To William S. Rosecrans 
Major General Rosecrans, Washington, Sep. 26, 1864
One can not always safely disregard a report, even which one may not believe. I have a report that you incline to deny the soldiers the right of attending the election in Missouri, on the assumed ground that they will get drunk and make disturbance. Last year I sent Gen. Schofield a letter of instruction, dated October 1st, 1863, which I suppose you will find on the files of the Department, and which contains, among other things, the following:
``At elections see that those and only those, are allowed to vote, who are entitled to do so by the laws of Missouri, including as of those laws, the restrictions laid by the Missouri Convention upon those who may have participated in the rebellion.''
This I thought right then, and think right now; and I may add I do not remember that either party complained after the election, of Gen. Schofield's action under it. Wherever the law allows soldiers to vote, their officers must also allow it. Please write me on this subject. Yours truly, A. LINCOLN.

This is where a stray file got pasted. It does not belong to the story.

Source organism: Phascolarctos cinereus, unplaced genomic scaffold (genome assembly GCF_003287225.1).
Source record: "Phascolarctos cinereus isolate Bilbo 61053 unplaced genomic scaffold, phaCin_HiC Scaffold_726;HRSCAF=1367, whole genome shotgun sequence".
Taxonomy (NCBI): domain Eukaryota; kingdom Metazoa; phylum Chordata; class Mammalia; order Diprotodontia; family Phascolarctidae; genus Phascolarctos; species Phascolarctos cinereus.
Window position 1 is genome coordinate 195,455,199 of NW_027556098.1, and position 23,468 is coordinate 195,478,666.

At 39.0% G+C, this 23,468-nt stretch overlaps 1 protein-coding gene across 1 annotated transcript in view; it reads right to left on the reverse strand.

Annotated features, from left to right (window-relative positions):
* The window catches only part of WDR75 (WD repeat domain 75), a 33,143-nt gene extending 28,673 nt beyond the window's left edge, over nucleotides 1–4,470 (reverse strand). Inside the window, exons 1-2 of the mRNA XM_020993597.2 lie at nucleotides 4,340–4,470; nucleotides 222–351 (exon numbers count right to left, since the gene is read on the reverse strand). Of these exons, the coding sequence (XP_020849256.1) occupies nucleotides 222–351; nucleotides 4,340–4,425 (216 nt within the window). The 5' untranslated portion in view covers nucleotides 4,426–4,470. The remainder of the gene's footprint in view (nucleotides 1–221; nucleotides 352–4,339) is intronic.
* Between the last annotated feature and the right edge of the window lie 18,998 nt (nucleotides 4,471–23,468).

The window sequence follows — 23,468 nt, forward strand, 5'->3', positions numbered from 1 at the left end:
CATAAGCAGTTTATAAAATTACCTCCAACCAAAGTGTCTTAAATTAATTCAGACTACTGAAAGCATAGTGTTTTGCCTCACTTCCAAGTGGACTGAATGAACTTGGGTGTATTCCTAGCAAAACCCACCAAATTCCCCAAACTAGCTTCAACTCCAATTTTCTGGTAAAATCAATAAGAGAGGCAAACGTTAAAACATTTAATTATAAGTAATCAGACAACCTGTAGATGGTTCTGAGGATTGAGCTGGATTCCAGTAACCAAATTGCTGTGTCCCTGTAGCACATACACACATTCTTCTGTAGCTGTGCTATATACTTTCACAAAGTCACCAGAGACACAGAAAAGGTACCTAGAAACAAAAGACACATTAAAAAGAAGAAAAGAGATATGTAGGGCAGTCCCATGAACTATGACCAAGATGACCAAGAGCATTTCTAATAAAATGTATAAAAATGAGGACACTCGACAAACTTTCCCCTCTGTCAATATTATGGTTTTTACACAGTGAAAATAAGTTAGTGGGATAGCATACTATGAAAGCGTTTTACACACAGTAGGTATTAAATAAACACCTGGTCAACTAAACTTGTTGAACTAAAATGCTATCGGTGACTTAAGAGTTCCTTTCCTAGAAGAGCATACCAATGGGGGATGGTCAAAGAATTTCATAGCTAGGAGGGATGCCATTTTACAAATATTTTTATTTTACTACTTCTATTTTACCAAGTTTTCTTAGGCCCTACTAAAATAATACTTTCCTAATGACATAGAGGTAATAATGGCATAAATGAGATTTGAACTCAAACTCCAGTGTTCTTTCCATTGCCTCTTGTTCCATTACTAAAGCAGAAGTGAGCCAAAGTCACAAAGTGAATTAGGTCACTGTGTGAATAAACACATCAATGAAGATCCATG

Copy, DLC-RTL; copy, DNA WR RG 94, Adjutant General, Letters Received, P 1575. On October 3, 1864, Rosecrans wrote:
``In reply to your favor of the 26th ult. notwithstanding the reports you have received to the contrary, I have the honor to inform you that I have not nor ever had the slightest idea of preventing soldiers in my Department from attending the elections whenever and wherever they may have a legal right to vote, without neglecting paramount military duties. On the contrary I shall take such measures as . . . will most effectually secure to them and to every legal voter the right of voting according to the laws of the state. . . .
Page 25``I have have [sic] before me the orders and instructions to which you refer They seem good in principle and I shall prepare and publish one that will give satisfaction to all honest union men.'' (DLC-RTL).